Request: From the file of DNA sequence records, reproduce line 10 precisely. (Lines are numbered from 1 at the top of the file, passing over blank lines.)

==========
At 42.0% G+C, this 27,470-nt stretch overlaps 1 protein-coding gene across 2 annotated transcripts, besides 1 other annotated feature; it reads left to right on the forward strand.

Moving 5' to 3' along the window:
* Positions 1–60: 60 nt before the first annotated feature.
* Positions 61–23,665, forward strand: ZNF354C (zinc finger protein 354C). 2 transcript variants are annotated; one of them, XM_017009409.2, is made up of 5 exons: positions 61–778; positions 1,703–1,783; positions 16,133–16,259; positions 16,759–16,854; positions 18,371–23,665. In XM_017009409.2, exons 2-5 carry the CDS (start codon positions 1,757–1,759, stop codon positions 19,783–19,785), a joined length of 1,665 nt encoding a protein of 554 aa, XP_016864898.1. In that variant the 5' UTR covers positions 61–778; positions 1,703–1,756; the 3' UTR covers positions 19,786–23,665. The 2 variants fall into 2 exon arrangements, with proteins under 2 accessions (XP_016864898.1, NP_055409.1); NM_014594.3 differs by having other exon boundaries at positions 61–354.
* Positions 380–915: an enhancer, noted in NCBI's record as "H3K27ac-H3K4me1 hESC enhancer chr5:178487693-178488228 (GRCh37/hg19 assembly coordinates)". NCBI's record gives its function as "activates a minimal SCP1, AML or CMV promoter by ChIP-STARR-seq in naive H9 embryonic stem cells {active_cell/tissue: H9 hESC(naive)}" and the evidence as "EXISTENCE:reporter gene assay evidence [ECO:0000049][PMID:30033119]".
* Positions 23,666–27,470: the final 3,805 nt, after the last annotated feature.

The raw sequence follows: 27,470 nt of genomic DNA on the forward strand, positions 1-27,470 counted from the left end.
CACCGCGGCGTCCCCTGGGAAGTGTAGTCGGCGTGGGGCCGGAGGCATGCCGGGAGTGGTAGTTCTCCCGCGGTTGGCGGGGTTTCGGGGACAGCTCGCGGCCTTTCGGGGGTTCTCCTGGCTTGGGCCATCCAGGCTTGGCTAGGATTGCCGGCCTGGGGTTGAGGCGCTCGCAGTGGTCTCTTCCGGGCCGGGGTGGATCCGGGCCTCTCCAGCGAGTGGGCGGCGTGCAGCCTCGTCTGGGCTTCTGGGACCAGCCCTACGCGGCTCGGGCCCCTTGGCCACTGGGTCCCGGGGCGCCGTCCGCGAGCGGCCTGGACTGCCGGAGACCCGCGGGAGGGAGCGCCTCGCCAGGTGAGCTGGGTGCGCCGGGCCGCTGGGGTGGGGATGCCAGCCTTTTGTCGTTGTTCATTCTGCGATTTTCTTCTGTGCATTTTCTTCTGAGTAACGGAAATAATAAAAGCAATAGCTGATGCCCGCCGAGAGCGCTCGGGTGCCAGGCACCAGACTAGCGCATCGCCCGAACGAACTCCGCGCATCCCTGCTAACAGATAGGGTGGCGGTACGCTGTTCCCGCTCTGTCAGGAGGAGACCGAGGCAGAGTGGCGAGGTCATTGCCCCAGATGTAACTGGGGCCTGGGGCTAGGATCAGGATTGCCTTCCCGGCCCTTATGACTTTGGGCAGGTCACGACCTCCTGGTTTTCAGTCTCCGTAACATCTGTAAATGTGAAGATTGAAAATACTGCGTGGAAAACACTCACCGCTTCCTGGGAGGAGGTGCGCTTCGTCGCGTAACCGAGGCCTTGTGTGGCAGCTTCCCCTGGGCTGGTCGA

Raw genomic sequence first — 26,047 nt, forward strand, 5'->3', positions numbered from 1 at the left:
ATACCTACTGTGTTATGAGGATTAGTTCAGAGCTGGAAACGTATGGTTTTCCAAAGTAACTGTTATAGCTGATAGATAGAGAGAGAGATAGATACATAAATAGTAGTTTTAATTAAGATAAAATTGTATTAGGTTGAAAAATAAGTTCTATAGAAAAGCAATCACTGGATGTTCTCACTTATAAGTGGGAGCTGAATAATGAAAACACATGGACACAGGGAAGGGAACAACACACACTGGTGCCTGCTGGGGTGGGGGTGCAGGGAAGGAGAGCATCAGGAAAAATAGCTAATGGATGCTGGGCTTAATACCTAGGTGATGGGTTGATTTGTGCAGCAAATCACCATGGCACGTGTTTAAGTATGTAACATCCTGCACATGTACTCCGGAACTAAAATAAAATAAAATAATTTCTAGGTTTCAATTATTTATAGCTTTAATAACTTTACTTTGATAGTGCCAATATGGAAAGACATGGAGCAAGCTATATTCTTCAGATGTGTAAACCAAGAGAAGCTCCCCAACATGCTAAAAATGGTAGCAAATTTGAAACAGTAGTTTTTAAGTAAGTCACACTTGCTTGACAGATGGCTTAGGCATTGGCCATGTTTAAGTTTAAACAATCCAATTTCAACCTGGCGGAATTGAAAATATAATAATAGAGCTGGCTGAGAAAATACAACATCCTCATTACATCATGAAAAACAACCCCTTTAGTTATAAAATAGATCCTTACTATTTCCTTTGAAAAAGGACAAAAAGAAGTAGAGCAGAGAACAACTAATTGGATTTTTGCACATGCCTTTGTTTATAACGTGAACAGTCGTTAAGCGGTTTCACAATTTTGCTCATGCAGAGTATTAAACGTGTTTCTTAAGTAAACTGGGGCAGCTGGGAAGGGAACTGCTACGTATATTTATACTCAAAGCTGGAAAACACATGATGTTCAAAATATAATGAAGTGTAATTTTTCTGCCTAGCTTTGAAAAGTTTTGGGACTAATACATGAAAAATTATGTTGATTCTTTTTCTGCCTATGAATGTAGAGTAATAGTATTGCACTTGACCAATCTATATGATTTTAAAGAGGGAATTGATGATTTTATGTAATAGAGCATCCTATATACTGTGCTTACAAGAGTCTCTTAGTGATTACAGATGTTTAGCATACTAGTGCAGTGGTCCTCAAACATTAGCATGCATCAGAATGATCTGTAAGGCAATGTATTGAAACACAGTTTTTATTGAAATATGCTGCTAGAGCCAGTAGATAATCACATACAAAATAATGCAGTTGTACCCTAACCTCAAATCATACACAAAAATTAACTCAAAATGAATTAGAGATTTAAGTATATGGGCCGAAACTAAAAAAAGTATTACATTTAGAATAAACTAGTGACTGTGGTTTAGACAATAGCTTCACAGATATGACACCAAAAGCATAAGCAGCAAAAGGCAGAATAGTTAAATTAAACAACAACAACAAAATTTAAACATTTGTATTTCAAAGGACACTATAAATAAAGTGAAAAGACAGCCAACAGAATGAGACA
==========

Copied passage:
ATACCTACTGTGTTATGAGGATTAGTTCAGAGCTGGAAACGTATGGTTTTCCAAAGTAACTGTTATAGCTGATAGATAGAGAGAGAGATAGATACATAAATAGTAGTTTTAATTAAGATAAAATTGTATTAGGTTGAAAAATAAGTTCTATAGAAAAGCAATCACTGGATGTTCTCACTTATAAGTGGGAGCTGAATAATGAAAACACATGGACACAGGGAAGGGAACAACACACACTGGTGCCTGCTGGGGTGGGGGTGCAGGGAAGGAGAGCATCAGGAAAAATAGCTAATGGATGCTGGGCTTAATACCTAGGTGATGGGTTGATTTGTGCAGCAAATCACCATGGCACGTGTTTAAGTATGTAACATCCTGCACATGTACTCCGGAACTAAAATAAAATAAAATAATTTCTAGGTTTCAATTATTTATAGCTTTAATAACTTTACTTTGATAGTGCCAATATGGAAAGACATGGAGCAAGCTATATTCTTCAGATGTGTAAACCAAGAGAAGCTCCCCAACATGCTAAAAATGGTAGCAAATTTGAAACAGTAGTTTTTAAGTAAGTCACACTTGCTTGACAGATGGCTTAGGCATTGGCCATGTTTAAGTTTAAACAATCCAATTTCAACCTGGCGGAATTGAAAATATAATAATAGAGCTGGCTGAGAAAATACAACATCCTCATTACATCATGAAAAACAACCCCTTTAGTTATAAAATAGATCCTTACTATTTCCTTTGAAAAAGGACAAAAAGAAGTAGAGCAGAGAACAACTAATTGGATTTTTGCACATGCCTTTGTTTATAACGTGAACAGTCGTTAAGCGGTTTCACAATTTTGCTCATGCAGAGTATTAAACGTGTTTCTTAAGTAAACTGGGGCAGCTGGGAAGGGAACTGCTACGTATATTTATACTCAAAGCTGGAAAACACATGATGTTCAAAATATAATGAAGTGTAATTTTTCTGCCTAGCTTTGAAAAGTTTTGGGACTAATACATGAAAAATTATGTTGATTCTTTTTCTGCCTATGAATGTAGAGTAATAGTATTGCACTTGACCAATCTATATGATTTTAAAGAGGGAATTGATGATTTTATGTAATAGAGCATCCTATATACTGTGCTTACAAGAGTCTCTTAGTGATTACAGATGTTTAGCATACTAGTGCAGTGGTCCTCAAACATTAGCATGCATCAGAATGATCTGTAAGGCAATGTATTGAAACACAGTTTTTATTGAAATATGCTGCTAGAGCCAGTAGATAATCACATACAAAATAATGCAGTTGTACCCTAACCTCAAATCATACACAAAAATTAACTCAAAATGAATTAGAGATTTAAGTATATGGGCCGAAACTAAAAAAAGTATTACATTTAGAATAAACTAGTGACTGTGGTTTAGACAATAGCTTCACAGATATGACACCAAAAGCATAAGCAGCAAAAGGCAGAATAGTTAAATTAAACAACAACAACAAAATTTAAACATTTGTATTTCAAAGGACACTATAAATAAAGTGAAAAGACAGCCAACAGAATGAGACA